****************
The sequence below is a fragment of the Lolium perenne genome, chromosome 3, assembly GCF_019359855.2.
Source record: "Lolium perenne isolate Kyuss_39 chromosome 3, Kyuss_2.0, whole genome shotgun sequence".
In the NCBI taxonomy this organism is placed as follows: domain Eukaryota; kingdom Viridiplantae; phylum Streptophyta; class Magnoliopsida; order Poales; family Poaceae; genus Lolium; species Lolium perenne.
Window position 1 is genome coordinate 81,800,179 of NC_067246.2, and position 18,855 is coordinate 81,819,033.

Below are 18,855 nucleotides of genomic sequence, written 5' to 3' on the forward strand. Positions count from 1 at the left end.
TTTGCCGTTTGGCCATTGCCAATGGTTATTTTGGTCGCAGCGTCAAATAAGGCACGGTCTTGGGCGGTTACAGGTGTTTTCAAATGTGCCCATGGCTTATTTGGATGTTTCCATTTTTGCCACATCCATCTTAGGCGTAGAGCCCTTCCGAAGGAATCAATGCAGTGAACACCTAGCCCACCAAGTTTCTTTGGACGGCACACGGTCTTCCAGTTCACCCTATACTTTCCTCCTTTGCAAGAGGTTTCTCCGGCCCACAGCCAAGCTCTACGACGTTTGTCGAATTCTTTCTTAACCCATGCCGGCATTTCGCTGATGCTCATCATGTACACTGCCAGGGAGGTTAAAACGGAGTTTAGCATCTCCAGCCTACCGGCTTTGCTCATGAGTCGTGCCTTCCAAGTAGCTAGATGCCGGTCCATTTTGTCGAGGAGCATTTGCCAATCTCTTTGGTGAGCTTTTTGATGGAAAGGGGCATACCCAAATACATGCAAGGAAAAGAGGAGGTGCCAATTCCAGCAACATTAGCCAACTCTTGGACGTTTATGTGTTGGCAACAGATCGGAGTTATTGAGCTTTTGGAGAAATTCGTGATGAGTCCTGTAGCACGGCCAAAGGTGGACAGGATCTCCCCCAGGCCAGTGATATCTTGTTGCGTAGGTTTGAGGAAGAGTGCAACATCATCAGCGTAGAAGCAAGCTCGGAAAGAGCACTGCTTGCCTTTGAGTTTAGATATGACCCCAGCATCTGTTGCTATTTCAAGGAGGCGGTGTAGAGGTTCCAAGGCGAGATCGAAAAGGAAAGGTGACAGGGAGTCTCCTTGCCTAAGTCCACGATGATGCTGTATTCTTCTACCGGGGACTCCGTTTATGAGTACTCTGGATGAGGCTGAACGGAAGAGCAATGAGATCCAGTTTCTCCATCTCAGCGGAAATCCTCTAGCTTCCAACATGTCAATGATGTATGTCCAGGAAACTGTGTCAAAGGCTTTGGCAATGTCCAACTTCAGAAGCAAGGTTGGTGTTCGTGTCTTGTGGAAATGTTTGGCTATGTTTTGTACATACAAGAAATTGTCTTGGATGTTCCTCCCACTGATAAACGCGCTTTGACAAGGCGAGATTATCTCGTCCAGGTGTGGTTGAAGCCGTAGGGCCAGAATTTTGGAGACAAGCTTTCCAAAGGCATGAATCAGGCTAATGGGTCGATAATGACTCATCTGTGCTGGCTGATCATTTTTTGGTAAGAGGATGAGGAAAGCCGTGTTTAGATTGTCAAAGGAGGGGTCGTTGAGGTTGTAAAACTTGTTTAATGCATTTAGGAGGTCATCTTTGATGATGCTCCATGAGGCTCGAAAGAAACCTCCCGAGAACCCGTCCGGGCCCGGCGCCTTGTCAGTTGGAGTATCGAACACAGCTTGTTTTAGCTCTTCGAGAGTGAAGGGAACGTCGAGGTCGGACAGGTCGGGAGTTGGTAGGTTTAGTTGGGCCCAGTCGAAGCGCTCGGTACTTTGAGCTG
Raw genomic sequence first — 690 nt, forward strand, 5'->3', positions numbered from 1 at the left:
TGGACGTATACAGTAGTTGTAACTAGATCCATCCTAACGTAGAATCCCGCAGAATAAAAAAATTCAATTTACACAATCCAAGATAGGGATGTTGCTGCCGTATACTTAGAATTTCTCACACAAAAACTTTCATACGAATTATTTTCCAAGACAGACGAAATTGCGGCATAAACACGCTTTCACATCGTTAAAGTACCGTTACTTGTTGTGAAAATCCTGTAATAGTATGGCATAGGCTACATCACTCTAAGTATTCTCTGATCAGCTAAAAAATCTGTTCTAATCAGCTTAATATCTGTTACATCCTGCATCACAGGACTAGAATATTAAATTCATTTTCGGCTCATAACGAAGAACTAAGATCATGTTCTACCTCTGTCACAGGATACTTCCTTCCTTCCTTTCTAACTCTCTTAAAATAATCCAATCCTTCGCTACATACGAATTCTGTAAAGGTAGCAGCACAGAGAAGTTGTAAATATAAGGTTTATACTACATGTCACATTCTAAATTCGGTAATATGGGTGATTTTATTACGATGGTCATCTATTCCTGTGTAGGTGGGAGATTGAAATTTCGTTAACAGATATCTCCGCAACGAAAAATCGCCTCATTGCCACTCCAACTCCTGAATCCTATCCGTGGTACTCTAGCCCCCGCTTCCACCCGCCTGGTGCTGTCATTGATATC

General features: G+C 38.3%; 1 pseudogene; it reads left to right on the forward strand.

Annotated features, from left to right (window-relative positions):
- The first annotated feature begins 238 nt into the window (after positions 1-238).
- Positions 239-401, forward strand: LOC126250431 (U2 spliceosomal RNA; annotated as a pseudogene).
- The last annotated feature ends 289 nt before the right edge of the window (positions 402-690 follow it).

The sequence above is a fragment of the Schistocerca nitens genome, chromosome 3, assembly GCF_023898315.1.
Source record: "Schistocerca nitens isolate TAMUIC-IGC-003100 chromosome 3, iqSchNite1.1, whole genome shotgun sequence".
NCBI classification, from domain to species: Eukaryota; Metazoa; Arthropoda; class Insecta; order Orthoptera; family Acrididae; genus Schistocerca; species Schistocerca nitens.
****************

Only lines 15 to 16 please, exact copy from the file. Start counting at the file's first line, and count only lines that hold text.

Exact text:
Source record: "Schistocerca nitens isolate TAMUIC-IGC-003100 chromosome 3, iqSchNite1.1, whole genome shotgun sequence".
NCBI classification, from domain to species: Eukaryota; Metazoa; Arthropoda; class Insecta; order Orthoptera; family Acrididae; genus Schistocerca; species Schistocerca nitens.